Most companies have tightened up their internal due diligence procedures over the past few years, but many remain unclear about how to test and evaluate the due diligence of potential suppliers.
That's a big concern because, as research from the international legal practice Norton Rose Group shows, suppliers and their customers can often have very different perceptions of risk.
For example, the Norton Rose Group's new survey found that customers rate reputational damage as a primary risk, but suppliers rank it only a secondary risk. On the other hand, suppliers see service performance failure as a primary risk, while their customers view it as a secondary risk.
In addition, nearly half (49 percent) of the customers polled felt suppliers should manage political/jurisdiction risk. But, only 8 percent of suppliers consider it their responsibility.
This disconnect leaves customers exposed to risk. And yet, the majority (65 percent) of companies in the study admitted that they do not conduct detailed due diligence on the incoming key personnel provided by their supplier.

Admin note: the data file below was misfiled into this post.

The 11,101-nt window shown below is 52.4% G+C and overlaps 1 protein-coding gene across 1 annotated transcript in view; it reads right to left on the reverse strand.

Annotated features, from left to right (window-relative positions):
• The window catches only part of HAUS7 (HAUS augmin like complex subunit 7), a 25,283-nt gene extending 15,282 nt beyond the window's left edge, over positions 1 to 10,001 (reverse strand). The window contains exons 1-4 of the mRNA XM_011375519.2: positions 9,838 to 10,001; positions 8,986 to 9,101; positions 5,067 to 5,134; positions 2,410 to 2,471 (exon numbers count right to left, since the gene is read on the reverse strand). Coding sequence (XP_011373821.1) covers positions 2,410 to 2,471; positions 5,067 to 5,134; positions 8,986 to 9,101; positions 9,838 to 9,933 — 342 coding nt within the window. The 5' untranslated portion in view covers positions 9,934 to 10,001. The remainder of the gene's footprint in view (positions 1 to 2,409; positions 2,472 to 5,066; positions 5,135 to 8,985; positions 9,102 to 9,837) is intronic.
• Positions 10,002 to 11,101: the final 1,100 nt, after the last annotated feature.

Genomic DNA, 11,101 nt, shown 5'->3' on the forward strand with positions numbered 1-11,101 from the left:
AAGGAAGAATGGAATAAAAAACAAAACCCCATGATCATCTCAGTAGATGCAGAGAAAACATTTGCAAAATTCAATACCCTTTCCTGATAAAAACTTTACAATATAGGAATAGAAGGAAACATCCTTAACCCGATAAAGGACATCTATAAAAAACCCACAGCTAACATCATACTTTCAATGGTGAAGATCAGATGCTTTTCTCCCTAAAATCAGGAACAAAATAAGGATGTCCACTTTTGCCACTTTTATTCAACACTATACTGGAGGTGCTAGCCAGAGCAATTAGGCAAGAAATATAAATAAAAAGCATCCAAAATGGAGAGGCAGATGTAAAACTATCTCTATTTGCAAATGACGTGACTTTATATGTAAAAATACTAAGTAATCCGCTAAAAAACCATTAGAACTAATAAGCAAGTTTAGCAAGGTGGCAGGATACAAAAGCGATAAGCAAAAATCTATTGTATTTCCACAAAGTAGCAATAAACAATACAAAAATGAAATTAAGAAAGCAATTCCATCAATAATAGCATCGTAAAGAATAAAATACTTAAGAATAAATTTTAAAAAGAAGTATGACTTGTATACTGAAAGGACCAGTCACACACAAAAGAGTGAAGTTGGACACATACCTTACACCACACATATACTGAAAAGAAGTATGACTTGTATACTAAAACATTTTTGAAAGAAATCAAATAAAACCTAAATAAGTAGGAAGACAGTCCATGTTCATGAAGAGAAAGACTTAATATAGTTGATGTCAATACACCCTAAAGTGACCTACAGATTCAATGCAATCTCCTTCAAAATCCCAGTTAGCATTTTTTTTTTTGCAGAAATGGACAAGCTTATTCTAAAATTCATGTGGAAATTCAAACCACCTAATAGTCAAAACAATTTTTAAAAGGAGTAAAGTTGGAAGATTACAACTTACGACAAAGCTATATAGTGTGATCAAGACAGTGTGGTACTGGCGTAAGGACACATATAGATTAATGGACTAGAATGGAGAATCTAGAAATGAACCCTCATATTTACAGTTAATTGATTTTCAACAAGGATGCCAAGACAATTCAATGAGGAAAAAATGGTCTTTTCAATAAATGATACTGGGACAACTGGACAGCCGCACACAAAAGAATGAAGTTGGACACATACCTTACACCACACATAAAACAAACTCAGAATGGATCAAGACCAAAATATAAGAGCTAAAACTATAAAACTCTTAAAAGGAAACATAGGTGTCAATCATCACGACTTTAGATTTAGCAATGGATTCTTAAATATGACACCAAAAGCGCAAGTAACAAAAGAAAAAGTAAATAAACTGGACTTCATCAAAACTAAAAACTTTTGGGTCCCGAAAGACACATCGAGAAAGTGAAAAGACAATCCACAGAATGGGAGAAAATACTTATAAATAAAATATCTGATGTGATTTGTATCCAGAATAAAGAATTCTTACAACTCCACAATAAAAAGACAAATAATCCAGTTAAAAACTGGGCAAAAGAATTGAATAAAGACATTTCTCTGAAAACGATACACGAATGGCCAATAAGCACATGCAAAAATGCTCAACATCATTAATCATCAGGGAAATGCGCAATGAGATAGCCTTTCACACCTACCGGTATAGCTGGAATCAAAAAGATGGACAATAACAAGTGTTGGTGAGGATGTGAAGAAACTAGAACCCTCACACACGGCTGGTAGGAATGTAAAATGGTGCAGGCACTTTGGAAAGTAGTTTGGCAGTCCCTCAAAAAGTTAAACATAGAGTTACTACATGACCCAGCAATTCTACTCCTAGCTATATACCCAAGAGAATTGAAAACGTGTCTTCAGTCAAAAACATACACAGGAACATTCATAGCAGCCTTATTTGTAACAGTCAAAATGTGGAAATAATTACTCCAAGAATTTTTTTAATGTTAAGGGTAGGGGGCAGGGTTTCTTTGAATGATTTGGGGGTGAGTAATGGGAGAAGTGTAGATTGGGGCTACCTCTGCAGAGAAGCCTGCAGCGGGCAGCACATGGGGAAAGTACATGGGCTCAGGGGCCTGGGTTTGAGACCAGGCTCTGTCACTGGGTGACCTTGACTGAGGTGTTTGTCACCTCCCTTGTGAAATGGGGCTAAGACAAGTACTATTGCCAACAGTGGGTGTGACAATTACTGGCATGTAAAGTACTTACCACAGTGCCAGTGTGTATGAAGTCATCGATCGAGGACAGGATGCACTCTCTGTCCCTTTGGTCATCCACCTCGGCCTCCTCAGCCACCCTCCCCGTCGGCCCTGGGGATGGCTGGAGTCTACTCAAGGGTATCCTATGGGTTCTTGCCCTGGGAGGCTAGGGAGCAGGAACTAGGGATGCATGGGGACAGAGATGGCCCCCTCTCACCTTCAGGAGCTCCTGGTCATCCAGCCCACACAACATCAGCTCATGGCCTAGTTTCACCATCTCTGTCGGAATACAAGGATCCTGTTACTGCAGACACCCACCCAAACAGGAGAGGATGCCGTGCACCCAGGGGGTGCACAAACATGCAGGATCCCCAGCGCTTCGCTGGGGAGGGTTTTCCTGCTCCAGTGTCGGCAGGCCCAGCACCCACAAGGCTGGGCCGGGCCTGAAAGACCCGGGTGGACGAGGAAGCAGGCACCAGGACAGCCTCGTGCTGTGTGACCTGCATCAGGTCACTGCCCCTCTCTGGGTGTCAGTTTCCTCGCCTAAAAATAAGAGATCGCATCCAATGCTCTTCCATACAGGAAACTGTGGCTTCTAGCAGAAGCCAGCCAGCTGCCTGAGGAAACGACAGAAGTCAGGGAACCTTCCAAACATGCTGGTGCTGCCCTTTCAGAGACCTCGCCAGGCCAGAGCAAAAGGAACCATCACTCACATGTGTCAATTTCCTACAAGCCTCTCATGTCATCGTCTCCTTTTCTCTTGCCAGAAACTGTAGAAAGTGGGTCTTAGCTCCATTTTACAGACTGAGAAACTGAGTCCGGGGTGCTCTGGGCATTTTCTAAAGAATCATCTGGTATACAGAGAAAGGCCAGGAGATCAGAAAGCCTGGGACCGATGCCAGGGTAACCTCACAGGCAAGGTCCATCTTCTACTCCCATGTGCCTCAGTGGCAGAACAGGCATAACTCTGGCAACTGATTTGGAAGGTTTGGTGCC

"As many organizations have found to their cost, there is no one-size-fits-all' solution for risk management and it should never be seen as a box-ticking exercise customers need to visit a potential supplier, test their technology and speak to other customers of that supplier," Mike Rebeiro, group head of technology and innovation at Norton Rose Group, explained. "The majority of customers assume that their suppliers will have done the necessary due diligence on their own staff and do not see the need to repeat the exercise. This is surprising given the impact a single rogue employee can have on the reputation of a business and all associated organizations, as underlined by the scope of the Bribery Act 2010."
The survey, which analyzed a wide range of current outsourcing practices and trends, also revealed that:
Most (58 percent) suppliers have no dedicated risk manager, and only 51 percent of suppliers keep a written risk record for projects.
65 percent of companies do not conduct detailed due diligence on the incoming key personnel provided by their supplier.
The vast majority (87 percent) of customers cited cost reduction as a motivating factor for outsourcing. The same percentage (86 percent) of suppliers cited cost reduction as a motivating factor for their customers' outsourcing.
62 percent of suppliers expressed a view that the global financial crisis had resulted in harder price negotiations.
The full report, titled Outsourcing in a Brave New World, is available here.